Attended the Chicago Botanic Garden’s orchid show today. Simply beautiful. Runs through March 24.
We visit the beautiful Lincoln Park Conservatory at least once a year, and for the past few years it seems that we have visited over our winter break. This time, we went before seeing A Q Brothers’ Christmas Carol at the Chicago Shakespeare Theater, a holiday show we’ve seen all but one winter holiday since 2013.
The weather has been so odd, and the trees and plants are taking it hard. For example, the ginkgo in our front yard dropped all of its leaves this morning — they were still green. The forsythia rebloomed and then froze. The same with both rose bushes. Although fall colors have been difficult to find, however, some autumn gold glimmered during our walk in a new-to-us park near campus yesterday.
From Anna Botsford Comstock’s Handbook of Nature Study:
In my belief, there are two and only two occupations for Saturday [or Sunday] afternoon or forenoon for a teacher. One is to be out-of-doors and the other is to lie in bed, and the first is best. Out in this, God’s beautiful world, there is everything waiting to heal lacerated nerves, to strengthen tired muscles, to please and content the soul that is torn to shreds with duty and care.
From one of my favorite Mary Schmich columns (Chicago Tribune, August 1, 2008):
If you merely count the days from summer’s official start in June until its finale in September, August 1 doesn’t even mark the summer midpoint. But it does mark the high point, which means the beginning of the end.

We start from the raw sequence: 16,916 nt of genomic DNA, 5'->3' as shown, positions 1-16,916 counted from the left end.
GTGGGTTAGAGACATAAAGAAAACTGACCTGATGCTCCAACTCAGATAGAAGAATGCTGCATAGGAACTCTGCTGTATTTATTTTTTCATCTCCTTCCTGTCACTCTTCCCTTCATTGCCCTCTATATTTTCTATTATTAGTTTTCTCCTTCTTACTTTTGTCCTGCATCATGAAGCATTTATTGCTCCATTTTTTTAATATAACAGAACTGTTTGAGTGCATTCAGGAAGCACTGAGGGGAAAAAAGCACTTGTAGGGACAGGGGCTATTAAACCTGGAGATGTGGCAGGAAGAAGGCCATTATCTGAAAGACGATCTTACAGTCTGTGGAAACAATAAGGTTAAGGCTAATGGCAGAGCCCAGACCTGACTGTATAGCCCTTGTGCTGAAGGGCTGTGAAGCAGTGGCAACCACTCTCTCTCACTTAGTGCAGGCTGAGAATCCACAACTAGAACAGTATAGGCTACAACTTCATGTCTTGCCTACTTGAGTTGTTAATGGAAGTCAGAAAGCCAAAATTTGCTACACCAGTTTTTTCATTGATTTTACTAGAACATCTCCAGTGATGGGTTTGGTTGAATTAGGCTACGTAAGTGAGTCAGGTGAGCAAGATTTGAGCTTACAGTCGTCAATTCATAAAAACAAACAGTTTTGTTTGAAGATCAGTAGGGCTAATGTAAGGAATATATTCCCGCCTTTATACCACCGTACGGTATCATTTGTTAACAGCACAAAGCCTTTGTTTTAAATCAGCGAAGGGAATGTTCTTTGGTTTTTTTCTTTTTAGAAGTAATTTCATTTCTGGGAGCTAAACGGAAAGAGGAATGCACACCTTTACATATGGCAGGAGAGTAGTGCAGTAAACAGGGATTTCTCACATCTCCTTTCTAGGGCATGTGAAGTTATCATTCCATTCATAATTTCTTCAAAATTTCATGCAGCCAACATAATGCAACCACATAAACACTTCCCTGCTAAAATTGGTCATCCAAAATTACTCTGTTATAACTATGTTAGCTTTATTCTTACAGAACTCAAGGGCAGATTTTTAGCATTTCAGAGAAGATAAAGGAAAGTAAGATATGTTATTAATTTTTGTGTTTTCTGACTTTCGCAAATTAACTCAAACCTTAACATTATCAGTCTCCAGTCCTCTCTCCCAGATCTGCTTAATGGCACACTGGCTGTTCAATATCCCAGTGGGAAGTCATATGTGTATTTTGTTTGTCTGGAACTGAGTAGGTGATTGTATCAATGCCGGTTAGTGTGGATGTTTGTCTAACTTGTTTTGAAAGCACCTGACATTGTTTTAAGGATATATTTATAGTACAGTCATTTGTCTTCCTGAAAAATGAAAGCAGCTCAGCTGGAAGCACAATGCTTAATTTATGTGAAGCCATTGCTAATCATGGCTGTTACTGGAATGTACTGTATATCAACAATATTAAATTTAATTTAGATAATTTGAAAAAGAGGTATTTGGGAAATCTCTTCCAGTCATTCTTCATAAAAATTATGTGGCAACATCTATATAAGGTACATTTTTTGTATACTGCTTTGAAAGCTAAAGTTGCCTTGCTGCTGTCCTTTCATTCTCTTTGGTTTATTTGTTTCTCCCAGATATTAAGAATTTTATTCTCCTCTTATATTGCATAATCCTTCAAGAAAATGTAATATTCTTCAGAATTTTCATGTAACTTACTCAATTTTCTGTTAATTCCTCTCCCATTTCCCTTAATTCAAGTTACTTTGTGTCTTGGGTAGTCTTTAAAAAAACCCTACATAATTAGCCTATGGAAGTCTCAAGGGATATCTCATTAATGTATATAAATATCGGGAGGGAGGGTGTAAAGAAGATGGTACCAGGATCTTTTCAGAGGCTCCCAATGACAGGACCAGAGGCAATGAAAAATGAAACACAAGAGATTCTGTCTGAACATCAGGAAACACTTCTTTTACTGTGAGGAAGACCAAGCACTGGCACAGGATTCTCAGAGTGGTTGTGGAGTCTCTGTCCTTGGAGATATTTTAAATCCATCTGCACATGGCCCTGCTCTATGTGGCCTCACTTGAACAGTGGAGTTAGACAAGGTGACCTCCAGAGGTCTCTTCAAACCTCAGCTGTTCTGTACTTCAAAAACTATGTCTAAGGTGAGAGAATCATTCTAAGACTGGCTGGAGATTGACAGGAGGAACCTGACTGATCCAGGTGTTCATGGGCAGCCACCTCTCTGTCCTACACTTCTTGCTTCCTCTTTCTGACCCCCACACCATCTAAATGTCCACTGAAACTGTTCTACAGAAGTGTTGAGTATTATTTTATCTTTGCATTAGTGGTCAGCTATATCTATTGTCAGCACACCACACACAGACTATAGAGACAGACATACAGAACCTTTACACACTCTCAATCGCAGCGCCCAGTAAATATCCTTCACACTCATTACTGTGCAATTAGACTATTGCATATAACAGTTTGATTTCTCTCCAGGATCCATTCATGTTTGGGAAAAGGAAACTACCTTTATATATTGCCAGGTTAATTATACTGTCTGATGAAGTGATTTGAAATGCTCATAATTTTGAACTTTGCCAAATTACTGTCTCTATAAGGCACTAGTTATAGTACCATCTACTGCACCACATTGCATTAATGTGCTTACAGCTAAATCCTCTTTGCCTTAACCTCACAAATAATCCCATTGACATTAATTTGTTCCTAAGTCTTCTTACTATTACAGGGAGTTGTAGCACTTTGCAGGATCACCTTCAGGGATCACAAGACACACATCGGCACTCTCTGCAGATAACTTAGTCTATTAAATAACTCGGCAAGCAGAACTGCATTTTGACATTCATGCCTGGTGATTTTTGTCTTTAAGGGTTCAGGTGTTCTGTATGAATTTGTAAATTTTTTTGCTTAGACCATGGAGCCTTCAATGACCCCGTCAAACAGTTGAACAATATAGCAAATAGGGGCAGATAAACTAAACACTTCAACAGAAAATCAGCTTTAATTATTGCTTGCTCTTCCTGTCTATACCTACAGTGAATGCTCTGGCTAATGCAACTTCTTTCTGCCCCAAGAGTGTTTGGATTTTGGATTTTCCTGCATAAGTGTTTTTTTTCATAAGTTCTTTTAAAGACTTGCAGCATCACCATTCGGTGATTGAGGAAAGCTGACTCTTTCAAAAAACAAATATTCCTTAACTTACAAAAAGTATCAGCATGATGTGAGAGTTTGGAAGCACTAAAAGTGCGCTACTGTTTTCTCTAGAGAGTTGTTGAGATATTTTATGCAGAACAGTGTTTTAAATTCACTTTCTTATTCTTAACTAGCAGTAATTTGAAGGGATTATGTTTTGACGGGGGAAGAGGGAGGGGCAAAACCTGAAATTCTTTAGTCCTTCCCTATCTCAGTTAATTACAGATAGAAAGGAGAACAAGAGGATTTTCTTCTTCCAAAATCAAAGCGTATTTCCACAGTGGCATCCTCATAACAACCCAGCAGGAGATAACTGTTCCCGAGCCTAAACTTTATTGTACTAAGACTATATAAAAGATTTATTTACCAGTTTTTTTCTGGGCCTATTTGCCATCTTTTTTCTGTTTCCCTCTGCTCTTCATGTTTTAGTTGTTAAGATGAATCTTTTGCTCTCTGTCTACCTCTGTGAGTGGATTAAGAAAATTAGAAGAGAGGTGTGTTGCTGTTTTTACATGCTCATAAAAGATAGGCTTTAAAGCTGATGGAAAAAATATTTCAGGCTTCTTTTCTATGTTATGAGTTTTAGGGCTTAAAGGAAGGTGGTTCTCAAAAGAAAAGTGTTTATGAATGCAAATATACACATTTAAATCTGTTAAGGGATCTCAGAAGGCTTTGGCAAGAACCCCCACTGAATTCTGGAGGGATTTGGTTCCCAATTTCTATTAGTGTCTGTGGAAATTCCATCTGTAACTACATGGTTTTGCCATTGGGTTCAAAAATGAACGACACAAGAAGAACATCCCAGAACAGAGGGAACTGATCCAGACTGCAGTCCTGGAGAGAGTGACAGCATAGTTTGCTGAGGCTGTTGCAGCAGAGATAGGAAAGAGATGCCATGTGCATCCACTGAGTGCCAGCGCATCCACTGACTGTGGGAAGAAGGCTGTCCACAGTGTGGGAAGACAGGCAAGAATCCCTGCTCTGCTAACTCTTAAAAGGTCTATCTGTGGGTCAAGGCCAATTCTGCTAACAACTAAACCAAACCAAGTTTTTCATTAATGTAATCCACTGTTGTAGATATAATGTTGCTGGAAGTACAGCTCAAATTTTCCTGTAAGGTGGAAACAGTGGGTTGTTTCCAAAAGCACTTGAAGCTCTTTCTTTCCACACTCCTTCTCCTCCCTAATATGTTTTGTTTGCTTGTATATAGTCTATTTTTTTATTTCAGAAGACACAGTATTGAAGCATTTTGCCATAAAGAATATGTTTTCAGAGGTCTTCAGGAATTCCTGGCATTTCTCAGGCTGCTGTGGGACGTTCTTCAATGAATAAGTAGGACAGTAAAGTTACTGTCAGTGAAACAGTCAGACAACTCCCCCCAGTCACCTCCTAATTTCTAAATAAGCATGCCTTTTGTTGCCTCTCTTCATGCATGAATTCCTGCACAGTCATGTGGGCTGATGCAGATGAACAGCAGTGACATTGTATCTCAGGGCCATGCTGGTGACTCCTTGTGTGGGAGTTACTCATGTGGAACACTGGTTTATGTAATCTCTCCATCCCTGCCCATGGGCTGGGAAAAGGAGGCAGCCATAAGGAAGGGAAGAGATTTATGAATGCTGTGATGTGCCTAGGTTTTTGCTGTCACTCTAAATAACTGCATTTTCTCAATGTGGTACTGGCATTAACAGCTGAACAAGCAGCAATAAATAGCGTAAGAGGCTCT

The light shifts, softens. The shadows on the leaves and the living room floor make you wonder: When exactly did the wane start?
People in other places may not wonder, but Chicagoans are connoisseurs of summer light. We spot the changes as surely as a foodie detects the difference between fennel and star-anise.
Yes, the light has shifted and softened, but the unofficial conclusion of my summer has been heralded by more than that: My older daughter will conclude her work at the therapeutic riding facility this week, then submit the last of the paperwork required to begin her new job in a nearby school district. My younger daughter will give a talk on her research at [insert name of national laboratory here] later this week, then move back home — only to begin packing for her return to university.
The Girls Rule! School will enjoy a short and joyous reunion in the interval between her arrival home and her sister’s first day on the new job, but the season is most certainly waning: My flute teacher held her summer recital this weekend, and the beach closes for the season next weekend. Leaves are dropping from the beleaguered but rallying oak out back, and acorns are abundant on the others. Subscription tickets have been mailed, and many single tickets are now on sale. On the to-do list, “Bring winter coats to cleaner before Labor Day” is underscored. Twice.